Kennedy's staff remained on with President Johnson they had felt at least the need for keeping physically near them the files in which they had been working. That's a situation which does not prevail when you have normal changes of administrations -- at least to the same extent. Steps were also inaugurated to move from the White House as soon as convenient, at least, certain areas of the Kennedy files. Working again with Mr. O'Donnell and the people down at the Archives who represent General Services under the Presidential Library Act, instructions were received to move out certain segments of the files. In fact, all our central files have been removed. Files of some of the staff have all been removed. Certain areas of the Kennedy files are still at the White House, but they in time will be moved in accordance with the agreement with General Services, working, of course, with Mr. O'Donnell.
F.D.: Was the transition, let's say, from the Roosevelt to the Truman Administration where you had a President dying in office and that of Kennedy to Johnson generally similar? Were there any different problems involved?
W.H.: It was generally similar. I had a feeling, I may wrong, I had a feeling that this latter one was a wee bit smoother. The staffs of the two Presidents worked very well together. I think that there were some of President Roosevelt's staff who were just on the verge of leaving the White House anyway when President Roosevelt died. For instance, Steve Early was just in the process of leaving at that time, so you didn't quite have the continuity between that change, in certain areas, at least, as you did between President Kennedy and President Johnson. They were both fairly good but I just had a feeling that this latter one might have just been a wee bit smoother, basically because of the circumstances of the time rather than anything else.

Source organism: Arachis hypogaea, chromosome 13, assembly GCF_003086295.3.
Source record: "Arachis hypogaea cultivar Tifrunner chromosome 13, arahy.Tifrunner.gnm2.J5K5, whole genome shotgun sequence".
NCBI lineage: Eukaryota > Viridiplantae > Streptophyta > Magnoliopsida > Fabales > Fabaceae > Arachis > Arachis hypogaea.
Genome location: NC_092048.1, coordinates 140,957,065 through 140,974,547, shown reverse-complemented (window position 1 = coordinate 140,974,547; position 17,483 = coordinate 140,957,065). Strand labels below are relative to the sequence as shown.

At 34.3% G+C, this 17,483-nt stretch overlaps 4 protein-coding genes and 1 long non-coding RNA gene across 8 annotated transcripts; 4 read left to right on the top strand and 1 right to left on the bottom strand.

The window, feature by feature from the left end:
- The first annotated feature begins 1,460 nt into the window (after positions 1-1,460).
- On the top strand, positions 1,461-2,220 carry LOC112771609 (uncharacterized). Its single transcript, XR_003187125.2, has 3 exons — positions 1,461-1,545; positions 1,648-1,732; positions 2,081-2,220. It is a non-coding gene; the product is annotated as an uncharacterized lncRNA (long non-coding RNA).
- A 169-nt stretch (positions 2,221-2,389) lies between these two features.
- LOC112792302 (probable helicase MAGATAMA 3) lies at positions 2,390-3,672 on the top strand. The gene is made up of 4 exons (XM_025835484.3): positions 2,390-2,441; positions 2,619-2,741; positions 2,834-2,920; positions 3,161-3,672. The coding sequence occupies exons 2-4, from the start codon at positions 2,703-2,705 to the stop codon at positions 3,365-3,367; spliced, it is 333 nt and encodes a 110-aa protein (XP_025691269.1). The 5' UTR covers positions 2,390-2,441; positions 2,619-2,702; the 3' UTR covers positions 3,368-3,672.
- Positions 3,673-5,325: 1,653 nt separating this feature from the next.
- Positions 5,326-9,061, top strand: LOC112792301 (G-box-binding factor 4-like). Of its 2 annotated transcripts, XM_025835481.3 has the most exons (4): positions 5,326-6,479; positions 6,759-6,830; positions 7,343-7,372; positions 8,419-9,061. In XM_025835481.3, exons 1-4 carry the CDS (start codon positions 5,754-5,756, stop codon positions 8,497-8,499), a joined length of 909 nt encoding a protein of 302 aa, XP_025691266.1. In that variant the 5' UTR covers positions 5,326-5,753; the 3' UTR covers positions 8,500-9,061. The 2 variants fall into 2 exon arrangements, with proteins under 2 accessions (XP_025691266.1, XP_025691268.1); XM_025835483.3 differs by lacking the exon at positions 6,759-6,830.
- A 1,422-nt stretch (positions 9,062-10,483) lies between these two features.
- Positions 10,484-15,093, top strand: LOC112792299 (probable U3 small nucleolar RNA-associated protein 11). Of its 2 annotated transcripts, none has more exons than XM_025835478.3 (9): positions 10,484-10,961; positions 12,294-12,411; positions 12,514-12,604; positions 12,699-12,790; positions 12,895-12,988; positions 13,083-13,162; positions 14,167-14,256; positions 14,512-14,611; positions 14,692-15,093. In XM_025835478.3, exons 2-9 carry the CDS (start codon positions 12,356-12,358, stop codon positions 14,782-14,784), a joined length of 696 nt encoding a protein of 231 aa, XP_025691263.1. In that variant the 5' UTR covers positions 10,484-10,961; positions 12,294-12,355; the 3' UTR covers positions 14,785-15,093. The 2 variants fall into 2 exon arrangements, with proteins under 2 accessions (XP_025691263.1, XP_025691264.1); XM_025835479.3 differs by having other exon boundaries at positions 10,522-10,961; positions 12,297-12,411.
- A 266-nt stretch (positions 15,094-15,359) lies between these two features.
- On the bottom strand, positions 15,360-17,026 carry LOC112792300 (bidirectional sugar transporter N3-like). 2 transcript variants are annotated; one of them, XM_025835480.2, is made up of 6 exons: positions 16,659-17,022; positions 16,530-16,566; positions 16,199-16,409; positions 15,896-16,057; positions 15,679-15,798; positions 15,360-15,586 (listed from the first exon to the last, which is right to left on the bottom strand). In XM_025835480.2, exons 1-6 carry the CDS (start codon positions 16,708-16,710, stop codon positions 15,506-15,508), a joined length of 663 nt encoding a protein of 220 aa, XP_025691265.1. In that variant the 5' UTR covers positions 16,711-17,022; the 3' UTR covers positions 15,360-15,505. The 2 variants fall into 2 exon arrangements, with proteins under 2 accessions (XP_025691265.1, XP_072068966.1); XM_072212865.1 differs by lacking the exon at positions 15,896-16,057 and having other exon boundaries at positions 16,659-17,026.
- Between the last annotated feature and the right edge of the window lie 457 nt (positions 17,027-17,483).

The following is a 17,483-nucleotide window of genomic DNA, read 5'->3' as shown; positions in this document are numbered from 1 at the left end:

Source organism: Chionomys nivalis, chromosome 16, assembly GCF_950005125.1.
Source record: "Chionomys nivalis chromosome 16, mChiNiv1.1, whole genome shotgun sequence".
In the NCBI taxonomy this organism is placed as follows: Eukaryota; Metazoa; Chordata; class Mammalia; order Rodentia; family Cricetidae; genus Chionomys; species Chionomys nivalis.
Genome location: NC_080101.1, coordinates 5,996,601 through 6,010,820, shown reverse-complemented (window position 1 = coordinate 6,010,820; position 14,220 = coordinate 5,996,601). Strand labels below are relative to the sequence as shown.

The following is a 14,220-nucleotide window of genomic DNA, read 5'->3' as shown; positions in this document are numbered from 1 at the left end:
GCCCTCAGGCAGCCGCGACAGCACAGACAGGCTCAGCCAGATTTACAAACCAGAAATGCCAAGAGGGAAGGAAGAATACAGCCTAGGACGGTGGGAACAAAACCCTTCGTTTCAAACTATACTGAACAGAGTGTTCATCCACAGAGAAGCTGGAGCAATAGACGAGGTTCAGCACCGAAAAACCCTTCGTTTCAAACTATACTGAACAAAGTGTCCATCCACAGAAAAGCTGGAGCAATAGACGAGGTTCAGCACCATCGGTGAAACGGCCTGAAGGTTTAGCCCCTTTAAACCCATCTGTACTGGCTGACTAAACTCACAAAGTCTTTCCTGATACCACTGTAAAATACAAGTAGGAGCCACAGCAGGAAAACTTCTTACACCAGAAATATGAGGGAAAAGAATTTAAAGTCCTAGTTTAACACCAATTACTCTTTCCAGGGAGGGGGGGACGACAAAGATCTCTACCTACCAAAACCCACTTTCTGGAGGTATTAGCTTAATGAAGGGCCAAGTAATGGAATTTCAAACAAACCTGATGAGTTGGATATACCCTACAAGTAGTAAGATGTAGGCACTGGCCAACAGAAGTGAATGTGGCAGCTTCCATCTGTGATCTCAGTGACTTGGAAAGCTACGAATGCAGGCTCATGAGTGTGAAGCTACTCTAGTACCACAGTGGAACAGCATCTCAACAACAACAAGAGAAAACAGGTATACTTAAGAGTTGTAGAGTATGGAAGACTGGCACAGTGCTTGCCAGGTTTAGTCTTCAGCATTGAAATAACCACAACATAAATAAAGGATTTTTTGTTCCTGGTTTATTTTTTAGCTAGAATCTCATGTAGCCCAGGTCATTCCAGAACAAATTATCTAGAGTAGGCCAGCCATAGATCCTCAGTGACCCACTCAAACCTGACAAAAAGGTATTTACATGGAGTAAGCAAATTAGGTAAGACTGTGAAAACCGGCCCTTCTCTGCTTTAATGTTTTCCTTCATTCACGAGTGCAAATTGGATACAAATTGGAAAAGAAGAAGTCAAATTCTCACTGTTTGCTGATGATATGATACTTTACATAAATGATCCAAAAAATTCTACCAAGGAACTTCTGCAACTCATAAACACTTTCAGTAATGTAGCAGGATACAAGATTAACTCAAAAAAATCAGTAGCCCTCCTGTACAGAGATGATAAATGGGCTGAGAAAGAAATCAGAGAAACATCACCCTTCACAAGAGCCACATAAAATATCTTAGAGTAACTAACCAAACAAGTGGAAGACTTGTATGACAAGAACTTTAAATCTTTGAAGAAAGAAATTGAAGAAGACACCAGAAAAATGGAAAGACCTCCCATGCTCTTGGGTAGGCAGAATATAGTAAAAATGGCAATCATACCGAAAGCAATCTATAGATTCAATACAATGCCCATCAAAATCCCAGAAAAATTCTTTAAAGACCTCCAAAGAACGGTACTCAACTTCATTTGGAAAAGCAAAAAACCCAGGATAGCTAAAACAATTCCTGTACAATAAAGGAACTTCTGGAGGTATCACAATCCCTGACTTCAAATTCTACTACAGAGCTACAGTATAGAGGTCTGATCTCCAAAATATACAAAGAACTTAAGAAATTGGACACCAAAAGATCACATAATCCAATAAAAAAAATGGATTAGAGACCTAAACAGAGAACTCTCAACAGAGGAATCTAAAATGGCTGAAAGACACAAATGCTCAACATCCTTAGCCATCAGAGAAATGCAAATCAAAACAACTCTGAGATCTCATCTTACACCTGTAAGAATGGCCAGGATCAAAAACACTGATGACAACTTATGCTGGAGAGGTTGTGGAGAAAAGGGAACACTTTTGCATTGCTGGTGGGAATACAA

F.D.: Without being critical of any particular personality, either present or past, what improvements do you think could be made in the operation of White House Offices; let's say the organization of them? If they could be strengthened sometime in the future. Have you ever thought about that?
W.H.: There are, of course, many different views of that. From my experience, as far as techniques are concerned, I always felt that the staff meeting that President Truman used to have was one of the best devices that was available